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What Car? says

3 out of 5 stars

For Spacious; good value; plenty of kit

Against Poor visibility; some reliability issues

Verdict Stylish and well-equipped, but not a proper MPV

Go for… 1.6TDI

Avoid… 1.6 16v

Seat Altea Hatchback
  • 1. The 1.6-litre models frequently suffer from early failures of the timing belt tensioner
  • 2. Early diesels suffered fuel pump leaks. Affected vehicles were recalled, so check this work has been done
  • 3. There's plenty of space - even an under-floor storage area in the boot
  • 4. The extra-thick front pillars make it difficult to see around corners
  • 5. The Altea doesn't have the individually removable seats of real MPVs
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Seat Altea Hatchback full review with expert trade views

Seat called the Altea a multi-sports vehicle when it was launched, but in reality it's more of a tall hatchback with MPV aspirations.

The Altea's seats aren't removable and the seats don't fold down flat in to the floor, however there is plenty space as well as an under-floor storage area in the boot.

The Altea has a five-star Euro NCAP crash-test rating, along with ISOFIX child seat mounting points as standard.

The standard suspension set-up gives good body control and a comfortable ride, whereas the sports suspension option gives much firmer dynamics that are made noticeably worse when combined with 17-inch alloys wheels.

Poor visibility and cabin noise are a problem for drivers; the thick pillars between the windscreen and side windows obstruct the driver's view, while the tiny rear screen makes reversing difficult. Cabin- and road noise become a source of annoyance at motorway speeds.

If you need more space than the standard car offers, the Altea XL is 18.7cm longer. This brings more practicality and improves luggage space from 409 litres to 532 litres. The rear bench can also slide backwards and forwards to favour legroom or loadspace.

Trade view

Avoid the Sports models with 17-inch alloy wheels, unless you don’t mind an overly firm ride and lots of road noise.

Matt Sanger
What Car?'s Used Car Editor

The 100bhp1.6-litre petrol engine is quiet and refined, but is a little short on grunt and needs to be worked hard when the car’s fully laden. There’s also a 148bhp 2.0-litre FSI model – which brings more oomph – and a turbocharged 197bhp 2.0-litre. In 2009, an 84bhp 1.4-litre and a 132bhp 1.4 FSI were introduced, with a 103bhp 1.2-litre added later.

There are 103bhp 1.9 DI and 2.0-litre diesels with between 138bhp and 168bhp. However, the 103bhp 1.6-litre Ecomotive diesel is the best package, with decent performance and low running costs.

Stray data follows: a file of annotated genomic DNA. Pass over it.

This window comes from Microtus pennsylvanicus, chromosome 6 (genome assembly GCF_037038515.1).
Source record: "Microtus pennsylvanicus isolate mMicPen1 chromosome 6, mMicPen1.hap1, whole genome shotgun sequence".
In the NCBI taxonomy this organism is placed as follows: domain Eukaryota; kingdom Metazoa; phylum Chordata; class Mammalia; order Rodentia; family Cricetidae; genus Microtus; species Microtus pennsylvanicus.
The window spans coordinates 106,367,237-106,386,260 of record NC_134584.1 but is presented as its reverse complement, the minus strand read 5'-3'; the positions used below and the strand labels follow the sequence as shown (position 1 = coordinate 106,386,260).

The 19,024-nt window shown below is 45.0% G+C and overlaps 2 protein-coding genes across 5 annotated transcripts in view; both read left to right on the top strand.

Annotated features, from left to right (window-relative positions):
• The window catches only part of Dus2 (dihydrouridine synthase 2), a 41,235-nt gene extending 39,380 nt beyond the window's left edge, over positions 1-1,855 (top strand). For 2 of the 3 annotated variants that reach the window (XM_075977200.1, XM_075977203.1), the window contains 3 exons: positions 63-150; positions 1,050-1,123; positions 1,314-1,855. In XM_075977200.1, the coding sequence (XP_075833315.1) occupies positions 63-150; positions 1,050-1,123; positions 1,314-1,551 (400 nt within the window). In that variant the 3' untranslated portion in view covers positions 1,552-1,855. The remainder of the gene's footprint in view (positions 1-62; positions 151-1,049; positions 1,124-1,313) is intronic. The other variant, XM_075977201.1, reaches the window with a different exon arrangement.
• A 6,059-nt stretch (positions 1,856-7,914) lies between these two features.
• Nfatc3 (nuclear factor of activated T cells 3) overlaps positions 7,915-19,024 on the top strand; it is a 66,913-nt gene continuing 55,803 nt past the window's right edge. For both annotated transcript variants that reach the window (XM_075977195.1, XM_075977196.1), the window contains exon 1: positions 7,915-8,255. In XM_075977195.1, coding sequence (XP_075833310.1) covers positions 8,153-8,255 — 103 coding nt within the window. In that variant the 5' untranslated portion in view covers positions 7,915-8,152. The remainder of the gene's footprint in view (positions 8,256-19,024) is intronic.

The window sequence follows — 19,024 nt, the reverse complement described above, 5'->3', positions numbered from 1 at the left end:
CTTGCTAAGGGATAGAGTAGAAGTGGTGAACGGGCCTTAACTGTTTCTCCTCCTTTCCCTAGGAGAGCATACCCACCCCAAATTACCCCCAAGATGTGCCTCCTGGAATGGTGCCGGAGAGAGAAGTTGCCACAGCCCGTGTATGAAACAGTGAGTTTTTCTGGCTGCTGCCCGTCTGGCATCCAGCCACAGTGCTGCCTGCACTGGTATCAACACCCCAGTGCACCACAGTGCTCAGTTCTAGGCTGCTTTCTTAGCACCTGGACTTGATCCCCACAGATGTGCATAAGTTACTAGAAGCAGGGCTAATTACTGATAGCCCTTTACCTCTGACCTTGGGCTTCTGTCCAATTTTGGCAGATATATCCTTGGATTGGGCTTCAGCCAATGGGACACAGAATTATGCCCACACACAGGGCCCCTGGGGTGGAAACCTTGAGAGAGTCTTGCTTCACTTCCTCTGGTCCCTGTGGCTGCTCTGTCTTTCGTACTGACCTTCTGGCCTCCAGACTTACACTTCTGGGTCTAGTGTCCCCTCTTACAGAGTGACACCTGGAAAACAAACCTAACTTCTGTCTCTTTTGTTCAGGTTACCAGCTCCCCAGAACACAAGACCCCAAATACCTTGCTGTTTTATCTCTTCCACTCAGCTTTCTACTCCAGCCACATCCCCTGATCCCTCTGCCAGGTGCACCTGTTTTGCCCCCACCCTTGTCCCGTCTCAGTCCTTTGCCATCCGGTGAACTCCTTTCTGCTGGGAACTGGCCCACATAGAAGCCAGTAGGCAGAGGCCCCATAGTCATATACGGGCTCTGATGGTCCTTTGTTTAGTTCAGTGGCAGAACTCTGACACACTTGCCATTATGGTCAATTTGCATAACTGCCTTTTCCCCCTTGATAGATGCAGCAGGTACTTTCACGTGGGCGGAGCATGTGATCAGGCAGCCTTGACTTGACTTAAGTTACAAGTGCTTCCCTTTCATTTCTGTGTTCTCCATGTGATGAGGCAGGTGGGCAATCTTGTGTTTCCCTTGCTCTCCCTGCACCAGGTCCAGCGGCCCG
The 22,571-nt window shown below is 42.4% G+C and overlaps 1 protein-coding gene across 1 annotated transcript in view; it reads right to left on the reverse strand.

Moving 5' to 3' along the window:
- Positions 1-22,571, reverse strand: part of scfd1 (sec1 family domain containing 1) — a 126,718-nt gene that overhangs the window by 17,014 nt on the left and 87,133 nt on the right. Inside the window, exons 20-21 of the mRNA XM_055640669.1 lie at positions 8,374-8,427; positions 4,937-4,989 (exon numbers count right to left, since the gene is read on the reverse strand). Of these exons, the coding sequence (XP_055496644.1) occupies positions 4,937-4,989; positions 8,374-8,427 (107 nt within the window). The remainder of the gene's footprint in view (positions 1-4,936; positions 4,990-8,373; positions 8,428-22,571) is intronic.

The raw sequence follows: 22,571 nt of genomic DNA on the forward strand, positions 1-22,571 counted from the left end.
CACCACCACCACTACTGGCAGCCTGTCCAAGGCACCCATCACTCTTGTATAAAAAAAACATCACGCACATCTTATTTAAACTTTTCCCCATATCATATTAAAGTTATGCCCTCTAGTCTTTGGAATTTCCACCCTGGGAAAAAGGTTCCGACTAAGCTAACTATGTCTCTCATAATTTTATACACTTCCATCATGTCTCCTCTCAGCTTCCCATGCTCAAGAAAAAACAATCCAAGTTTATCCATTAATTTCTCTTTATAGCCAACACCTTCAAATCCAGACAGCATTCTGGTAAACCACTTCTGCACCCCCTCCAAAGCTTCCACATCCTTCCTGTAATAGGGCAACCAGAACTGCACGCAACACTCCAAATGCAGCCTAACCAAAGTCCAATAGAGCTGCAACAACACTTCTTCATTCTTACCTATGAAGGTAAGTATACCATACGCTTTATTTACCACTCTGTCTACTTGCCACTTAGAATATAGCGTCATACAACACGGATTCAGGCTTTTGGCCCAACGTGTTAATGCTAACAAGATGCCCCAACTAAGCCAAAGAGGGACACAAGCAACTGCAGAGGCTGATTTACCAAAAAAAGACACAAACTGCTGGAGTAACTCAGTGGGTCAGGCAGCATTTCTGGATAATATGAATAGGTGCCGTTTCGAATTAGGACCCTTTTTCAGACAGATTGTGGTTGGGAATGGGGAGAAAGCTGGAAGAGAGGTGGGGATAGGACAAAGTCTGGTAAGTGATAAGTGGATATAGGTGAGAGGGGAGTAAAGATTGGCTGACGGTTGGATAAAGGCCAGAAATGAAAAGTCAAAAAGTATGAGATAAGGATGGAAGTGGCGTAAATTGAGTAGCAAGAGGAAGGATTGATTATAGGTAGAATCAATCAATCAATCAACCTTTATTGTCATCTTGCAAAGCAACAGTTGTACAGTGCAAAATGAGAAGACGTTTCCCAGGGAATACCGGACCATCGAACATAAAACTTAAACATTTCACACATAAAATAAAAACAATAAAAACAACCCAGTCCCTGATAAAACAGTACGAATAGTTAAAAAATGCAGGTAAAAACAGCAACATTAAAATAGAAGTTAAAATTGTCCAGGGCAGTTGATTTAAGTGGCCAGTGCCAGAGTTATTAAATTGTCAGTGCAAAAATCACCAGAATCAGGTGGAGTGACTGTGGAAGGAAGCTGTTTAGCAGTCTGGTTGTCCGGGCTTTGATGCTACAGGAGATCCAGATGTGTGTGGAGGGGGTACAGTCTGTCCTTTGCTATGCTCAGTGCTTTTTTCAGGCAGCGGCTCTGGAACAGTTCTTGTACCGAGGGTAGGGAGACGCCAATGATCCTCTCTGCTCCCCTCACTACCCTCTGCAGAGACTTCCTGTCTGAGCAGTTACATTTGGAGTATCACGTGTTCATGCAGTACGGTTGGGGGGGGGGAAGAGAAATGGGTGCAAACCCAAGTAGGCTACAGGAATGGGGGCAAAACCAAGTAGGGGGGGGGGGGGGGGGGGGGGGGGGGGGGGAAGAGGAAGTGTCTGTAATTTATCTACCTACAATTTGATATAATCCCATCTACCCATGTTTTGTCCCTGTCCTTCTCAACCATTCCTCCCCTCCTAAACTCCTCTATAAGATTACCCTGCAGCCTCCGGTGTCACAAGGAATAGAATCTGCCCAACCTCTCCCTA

Entry-level Essence trim is too basic, but Reference comes with air-con, electric front windows and a CD player, while Stylance adds alloy wheels, cruise control and rear electric windows. S Emocion adds alloys, but SE gets climate control and rear electric windows. Sport trim has firmer suspension, upgraded alloys and sports seats.

The Altea family was face-lifted in the summer of 2009, with an updated nose and headlights, and smoother diesel engines. All trims were improved, with air-con, stability control and curtain airbags added as standard.

The excellent DSG semi-automatic gearbox is available as an option.

Trade view

Good value on the used market, with diesel models the best all rounders.

Matt Sanger
What Car?'s Used Car Editor

The most efficient Altea is the 1.6 TDI Ecomotive, which uses stop-start engine technology to help give an average of 62.8mpg and CO2 emissions of 119g/km. The 1.9-litre diesel isn’t far behind, with an average of 52.3mpg and emissions of 146g/km. The 2.0-litre engines average between 46.3mpg- 49.6mpg and emissions from 149g/km to 169g/km

The smaller-capacity petrol models are also fairly frugal. The 1.2 TSI averages 49.6mpg and 132g/km, the 1.4 TSI does 44.1mpg and 152g/km, while the 1.4-litre does an average of 43.5mpg and emits 152g/km of CO2.

It's not such a pretty picture with the larger petrols: the 1.6 averages only 36.7mpg and CO2 of 187g/km, while the 2.0-litre models both hover around 34mpg and 200g/km.

The Altea ranges from insurance group 7-26, while servicing costs are broadly in line with cars such as the Ford Focus or Vauxhall Astra.

Trade view

Avoid the Sports models with 17-inch alloy wheels, unless you don’t mind an overly firm ride and lots of road noise.

Matt Sanger
What Car?'s Used Car Editor

The Altea isn’t as solidly built as some Seats, with a number of faults reported.

The main reliability issue with the petrols is the plastic timing belt tensioner – with both the 1.4 and 1.6-litre models at risk. If it fails, the engine could sustain serious damage, so consider having it replaced.

Early diesels have suffered fuel pump leaks, which resulted in a recall – so, check the service history to see if this work has been carried out. Diesel engines can also suffer an oil pump problem that can seriously damage the engine.

There are numerous other niggles, including faulty cruise control systems, problems with air-con and dodgy diesel turbos. The stability control and ABS system can also malfunction. There have also been reports of issues with some DSG gearboxes.

Trade view

Good value on the used market, with diesel models the best all rounders.

Matt Sanger
What Car?'s Used Car Editor
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